Parent A – (Sees the child leave but wants to resolve well with Parent B so continues respectfully.) I guess…I just wish you’d talk to me if you see things differently. Then maybe we could work it out without leaving the kids wanting to pick sides all the time.

Parent B – (Reflecting more deeply on the importance of this.) …I think that’s right…. 

Again, it could go a thousand different directions. Can you see in this particular example the hope and grace needed to create relational safety? It’s not perfect. But these are steps of progress toward a “rhythm of grace” for even this kind of challenge. 

What does it take to get from Take 1 to Take 2? 

It takes hard work. Not to try harder to be graceful, but to try harder to remember the identity that is already yours because of Jesus! 

When you remember that you are…

…you will be renewed to “put on the new self” (Ephesians 4:23-24).  

As you work through conflict in parenting and marriage, trust the “fruit of God’s spirit” to come to life in your struggle.

Listen as Jim and Lynne talk more about this topic on this podcast, “Thinking About How to Fix Your Marriage? Try This.”.

“You are LOVED no matter what!”


When you’re well grounded in God’s love for you no matter the circumstance, the love and grace you receive flows freely. And when your partner is safe, and knows you are safe, it’s easier to be together well. It’s more natural to cherish each other and to frequently and affectionately communicate the message, “You are LOVED no matter what!” This is the essence of connection: bonding by loving, knowing, and enjoying your spouse. 

It’s often said that a key to staying connected in marriage is to make a commitment to date nights and carving out special time for each other. That’s good. If you do it, keep it up. If not, discuss whether putting some dates on the calendar would be helpful, or if you connect better in other ways.

True connection is about presence. It’s about attention. It’s about expression. It’s about consistently and frequently making sure you’re hearing, seeing, and expressing love in meaningful ways. You can’t schedule it. It’s an overflow of the heart. Consider connecting as you head to work. As you prepare a meal. When you’re out and about and just make a quick phone call to chat about something fun in your day or say “I love you!” Connection can even occur in a conflict. Perhaps like this: 

Parenting Conflict Take 3

(Note: The following depiction is feasible only if both parents have had some practice with this more graceful way of interacting.)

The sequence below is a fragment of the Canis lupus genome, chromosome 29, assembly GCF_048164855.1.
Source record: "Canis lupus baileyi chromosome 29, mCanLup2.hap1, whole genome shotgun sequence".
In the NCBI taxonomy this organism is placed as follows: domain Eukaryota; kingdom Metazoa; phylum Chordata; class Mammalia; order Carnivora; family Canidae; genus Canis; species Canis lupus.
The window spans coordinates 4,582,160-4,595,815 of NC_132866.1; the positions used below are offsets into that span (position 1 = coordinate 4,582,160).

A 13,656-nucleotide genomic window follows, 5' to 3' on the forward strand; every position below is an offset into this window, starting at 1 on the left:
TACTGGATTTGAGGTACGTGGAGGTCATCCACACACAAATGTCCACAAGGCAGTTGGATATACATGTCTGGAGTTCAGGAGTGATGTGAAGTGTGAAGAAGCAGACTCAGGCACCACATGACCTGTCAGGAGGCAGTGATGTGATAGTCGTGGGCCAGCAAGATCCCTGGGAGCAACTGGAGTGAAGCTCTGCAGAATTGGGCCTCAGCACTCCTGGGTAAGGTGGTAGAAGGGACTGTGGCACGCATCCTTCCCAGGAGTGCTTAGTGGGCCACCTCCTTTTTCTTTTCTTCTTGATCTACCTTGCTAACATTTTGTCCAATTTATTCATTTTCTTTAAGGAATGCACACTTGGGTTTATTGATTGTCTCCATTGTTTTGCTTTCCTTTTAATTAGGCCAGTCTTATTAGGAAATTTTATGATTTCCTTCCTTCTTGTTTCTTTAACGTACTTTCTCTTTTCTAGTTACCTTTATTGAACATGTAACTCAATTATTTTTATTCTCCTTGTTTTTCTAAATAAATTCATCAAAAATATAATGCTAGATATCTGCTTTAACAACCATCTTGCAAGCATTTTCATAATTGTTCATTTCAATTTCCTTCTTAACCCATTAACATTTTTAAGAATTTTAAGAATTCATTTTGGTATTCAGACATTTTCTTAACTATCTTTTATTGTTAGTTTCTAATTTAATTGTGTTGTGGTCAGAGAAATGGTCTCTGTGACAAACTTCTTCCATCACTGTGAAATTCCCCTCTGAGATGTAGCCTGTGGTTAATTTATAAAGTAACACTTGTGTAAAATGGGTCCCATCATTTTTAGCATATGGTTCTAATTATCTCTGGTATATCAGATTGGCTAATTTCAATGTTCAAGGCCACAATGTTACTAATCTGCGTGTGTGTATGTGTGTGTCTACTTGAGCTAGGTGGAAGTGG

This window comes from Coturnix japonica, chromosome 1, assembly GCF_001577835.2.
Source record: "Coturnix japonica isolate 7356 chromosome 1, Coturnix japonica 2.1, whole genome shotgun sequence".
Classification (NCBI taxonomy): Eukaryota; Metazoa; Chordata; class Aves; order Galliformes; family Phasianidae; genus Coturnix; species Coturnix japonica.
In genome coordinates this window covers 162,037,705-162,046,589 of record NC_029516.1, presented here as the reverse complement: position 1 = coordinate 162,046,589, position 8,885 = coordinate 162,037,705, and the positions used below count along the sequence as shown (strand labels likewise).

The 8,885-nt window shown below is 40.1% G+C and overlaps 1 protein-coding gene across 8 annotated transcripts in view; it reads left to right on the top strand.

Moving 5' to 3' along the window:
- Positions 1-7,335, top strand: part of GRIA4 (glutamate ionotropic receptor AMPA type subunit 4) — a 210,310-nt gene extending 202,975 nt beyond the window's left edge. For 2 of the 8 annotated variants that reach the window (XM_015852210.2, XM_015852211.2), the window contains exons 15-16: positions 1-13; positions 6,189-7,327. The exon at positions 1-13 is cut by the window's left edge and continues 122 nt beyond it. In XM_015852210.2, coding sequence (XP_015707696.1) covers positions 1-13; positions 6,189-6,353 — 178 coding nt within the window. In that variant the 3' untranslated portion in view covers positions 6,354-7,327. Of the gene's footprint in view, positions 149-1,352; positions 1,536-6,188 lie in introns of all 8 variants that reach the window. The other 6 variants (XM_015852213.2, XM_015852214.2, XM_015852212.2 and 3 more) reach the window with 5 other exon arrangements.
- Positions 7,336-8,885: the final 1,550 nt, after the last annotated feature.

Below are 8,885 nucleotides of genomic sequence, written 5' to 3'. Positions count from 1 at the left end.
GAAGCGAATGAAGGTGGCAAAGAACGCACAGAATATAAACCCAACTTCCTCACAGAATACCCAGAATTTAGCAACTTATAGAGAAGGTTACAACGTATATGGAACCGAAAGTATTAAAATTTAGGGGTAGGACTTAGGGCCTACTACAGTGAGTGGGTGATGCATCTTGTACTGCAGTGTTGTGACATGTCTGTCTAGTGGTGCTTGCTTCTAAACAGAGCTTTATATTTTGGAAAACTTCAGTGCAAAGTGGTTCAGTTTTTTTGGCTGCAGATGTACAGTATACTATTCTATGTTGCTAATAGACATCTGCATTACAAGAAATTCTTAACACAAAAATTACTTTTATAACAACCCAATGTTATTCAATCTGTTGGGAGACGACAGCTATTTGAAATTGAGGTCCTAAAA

Parent A – (Frustrated) “Why did you say yes to her?” 

(The child watches wide-eyed from across the room.)

Parent B – (Off guard and a bit defensive) “What do you mean? (big pause and quickly softens, wanting to remember God’s presence) Uh, I mean, I feel pretty confident about the plan, but maybe you see something different? 

Parent A – (working hard to settle and see this from a more graceful and constructive perspective)…I guess it just seems like one of those things that would be good to talk about together before making a decision.

(The child, worried that the answer might change, slips out of the room to quickly put her “yes” in action.)

Parent B – (sees the child leave but wants to resolve well with Parent A so lets her go, remembering that there might be an opportunity for connection even in conflict) “Um…I…uh, think you’re onto something. (cautious, but feeling an impulse to be close to your spouse, with a light and inviting tone) Can you come a little closer so we can solve this well? 

This way of responding, even in potential conflict, can only happen when we make a priority of remembering to receive and then pass on God’s love. Then it becomes natural in the ebb and flow of everyday life to watch and listen for connection opportunities. 

You are CAPABLE!” 

We often hear that spouses who see things differently question their own or their spouse’s capability when it comes to parenting, “My spouse just doesn’t seem to get it.” or, “I just never seem to measure up.”

Each of us has a unique way of engaging with our children. And when my way works for me and the kids it is quite natural to think that my way is best, and that my spouse should begin doing things my way

Unfortunately, whenever I parent from that mindset, even if I say nothing to my spouse, I unwittingly set up a complicated minefield for my family. Of course if I do say something it can activate that minefield. Like the argument described above in Take 1, when we view our way as superior it leads to comparison, judgment, condescension and, well, difficult arguments.

But when I do the work to believe and remember that my spouse is wonderfully made in God’s image, and built to walk in step with God’s purposes, it helps me to come from a different place. A place of believing that he or she is unique and has God-given abilities for parenting. My spouse is capable!